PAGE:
EDITORIAL: Maybe it’s time for black Christmas
Megyn Kelly’s comments were shortsighted in terms of race
New controversy surrounding Santa Claus has been circulating just in time for Christmas. A Slate culture writer, Aisha Harris, wrote a tongue-in-cheek piece about how the image of Santa should be depicted as a penguin, so as to avoid the alienation of certain races from the original image of a white Santa. Her piece held an important message about representation and identity.
FOX News anchor Megyn Kelly brought up Harris’s article on her show and discussed it amongst a panel of debaters. She started her conversation with “For the kids watching at home, Santa just is white.” Harris responded again stating that Kelly’s response was the very reason she wrote the piece in the first place. This back and forth lead up to Kelly receiving many negative responses to her comments and addressing them on her show with political analyst Zerlina Maxwell and Bishop Harry Jackson of Hope Christian Church.
Kelly was able to somewhat justify her comments. In her defense, Kelly explained that she was talking about the representation of Santa and how, in every depiction she’s ever seen, Santa has been white. This is undeniable, as this was what Harris was originally voicing her dismay over. But although there may be no falsity to her statement, the conversation she had afterwards with Bishop Jackson is a cause for concern.
Kelly first questioned why the call for a black Santa and the notion that not having one was “alienating” was not racist itself. Jackson, in reply to the negative response to Kelly, offered that the younger generations should “build a bridge and get over it.” He also pointed out that as a nation, we will never be able to “get passed the race problem” because all people do is “stereotypical shadow boxing.”
There are a lot of underlying problems here.
While Kelly may have been right about the depiction of Santa Claus always being representative of a white man, she should understand that black people wanting to have a black Santa is not a “laughable” topic, and there is nothing racist in this. It is not the image of a white Santa that makes people of other races feel alienated, there is no underlying hate or discomfort in white skin. The issue of the matter, the one that Harris was trying to relay in the first place, was that Santa has only been shown as a white man in mainstream media. The call for a representation that accommodates to every person’s race is nothing that is problematic or confusing. Research has been conducted time and time again to show that the mass representation of only a specific race leads to self-esteem issues within other races. There is nothing wrong with wanting to see someone famous look like you.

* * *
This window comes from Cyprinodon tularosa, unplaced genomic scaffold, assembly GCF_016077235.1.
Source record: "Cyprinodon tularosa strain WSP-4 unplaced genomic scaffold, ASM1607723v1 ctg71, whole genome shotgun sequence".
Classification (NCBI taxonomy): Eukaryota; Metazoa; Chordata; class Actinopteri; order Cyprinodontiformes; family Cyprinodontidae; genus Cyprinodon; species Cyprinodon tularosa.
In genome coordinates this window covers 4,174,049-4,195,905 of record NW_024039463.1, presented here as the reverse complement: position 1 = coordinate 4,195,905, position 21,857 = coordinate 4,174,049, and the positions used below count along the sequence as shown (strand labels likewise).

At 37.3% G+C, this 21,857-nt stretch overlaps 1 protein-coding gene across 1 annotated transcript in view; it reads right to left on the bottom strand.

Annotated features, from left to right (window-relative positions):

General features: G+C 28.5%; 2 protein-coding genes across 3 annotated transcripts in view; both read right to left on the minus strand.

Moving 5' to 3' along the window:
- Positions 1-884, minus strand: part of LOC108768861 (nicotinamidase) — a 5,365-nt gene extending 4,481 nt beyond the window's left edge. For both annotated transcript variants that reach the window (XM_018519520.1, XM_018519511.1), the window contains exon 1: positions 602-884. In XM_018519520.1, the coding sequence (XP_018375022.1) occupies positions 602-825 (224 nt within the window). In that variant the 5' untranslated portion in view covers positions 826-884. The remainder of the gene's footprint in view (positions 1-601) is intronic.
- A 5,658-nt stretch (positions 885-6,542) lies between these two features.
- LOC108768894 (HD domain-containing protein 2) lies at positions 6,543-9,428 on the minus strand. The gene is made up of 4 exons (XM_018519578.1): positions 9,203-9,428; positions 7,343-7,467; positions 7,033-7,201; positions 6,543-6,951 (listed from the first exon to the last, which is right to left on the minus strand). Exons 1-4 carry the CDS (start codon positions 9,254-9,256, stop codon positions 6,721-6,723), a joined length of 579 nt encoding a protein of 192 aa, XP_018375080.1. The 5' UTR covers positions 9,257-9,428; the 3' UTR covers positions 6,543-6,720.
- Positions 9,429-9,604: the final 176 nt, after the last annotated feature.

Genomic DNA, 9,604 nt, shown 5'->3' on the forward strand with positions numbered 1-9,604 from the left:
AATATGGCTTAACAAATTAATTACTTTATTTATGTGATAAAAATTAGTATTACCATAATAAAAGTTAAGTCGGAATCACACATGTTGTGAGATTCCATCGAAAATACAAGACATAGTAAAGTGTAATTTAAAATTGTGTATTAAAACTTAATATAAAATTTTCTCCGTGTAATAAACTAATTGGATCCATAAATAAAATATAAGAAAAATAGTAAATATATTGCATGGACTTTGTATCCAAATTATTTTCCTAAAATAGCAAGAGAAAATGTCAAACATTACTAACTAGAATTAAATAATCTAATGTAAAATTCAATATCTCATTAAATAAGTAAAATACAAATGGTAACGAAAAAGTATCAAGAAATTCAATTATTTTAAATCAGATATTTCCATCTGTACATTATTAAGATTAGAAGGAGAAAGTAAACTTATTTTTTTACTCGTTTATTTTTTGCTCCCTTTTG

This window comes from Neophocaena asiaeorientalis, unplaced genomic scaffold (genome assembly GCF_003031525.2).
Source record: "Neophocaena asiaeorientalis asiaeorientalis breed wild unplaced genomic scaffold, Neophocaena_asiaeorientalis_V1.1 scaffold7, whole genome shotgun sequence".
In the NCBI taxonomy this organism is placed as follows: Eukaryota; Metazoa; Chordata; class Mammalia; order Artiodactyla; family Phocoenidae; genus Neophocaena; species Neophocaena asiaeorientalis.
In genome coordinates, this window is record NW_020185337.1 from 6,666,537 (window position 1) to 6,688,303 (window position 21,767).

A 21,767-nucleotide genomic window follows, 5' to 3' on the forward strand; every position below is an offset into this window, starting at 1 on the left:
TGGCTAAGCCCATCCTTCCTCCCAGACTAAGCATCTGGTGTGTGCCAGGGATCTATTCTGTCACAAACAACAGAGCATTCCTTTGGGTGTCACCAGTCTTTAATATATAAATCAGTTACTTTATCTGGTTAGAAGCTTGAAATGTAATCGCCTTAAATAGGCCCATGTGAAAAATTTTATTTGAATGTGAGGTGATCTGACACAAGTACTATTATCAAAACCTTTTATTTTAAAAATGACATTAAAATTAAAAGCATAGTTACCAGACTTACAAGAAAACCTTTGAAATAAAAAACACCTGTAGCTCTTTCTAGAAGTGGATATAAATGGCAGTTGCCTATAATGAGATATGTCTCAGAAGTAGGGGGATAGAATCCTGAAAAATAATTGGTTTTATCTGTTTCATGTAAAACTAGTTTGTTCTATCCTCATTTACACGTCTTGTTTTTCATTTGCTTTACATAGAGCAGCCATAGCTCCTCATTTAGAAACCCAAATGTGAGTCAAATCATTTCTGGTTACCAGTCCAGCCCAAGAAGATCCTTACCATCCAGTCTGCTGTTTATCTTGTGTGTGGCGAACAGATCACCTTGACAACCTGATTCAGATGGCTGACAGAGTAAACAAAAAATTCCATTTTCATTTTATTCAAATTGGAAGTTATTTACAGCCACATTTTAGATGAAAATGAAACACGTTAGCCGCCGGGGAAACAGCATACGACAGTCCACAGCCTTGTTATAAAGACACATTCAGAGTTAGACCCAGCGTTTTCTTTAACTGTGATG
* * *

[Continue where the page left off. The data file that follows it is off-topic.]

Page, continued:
Jackson seems to think that this is ignoring the larger problems that are at play with race and that the focus on “small” issues such as this is the reason that we cannot overcome race issues. He also spoke to the “400-year-old problem with slavery” that’s “never fully been settled.”
What Jackson, as well as many Americans fail to realize, is that issues with race, gender, sexuality, whatever have you, are not always matters of the “big issues.” Oftentimes the “little” issues that people cast aside are the very notions that the larger issues of race build upon. These “smaller” issues are like the foundation to the problems of race within the country. You can be a champion for the large-scale issues while still focusing heavily upon the problems that may not seem as important. This is not why there is a race issue in America. There is a race issue in America because people have an issue with race, and focusing on gaining equality in all aspects of life will not do anything to eradicate possibilities of progress within this nation.
And so, Megyn Kelly, although you were right in saying that Santa “just is white,” that does not mean we should not try to make him anything else.
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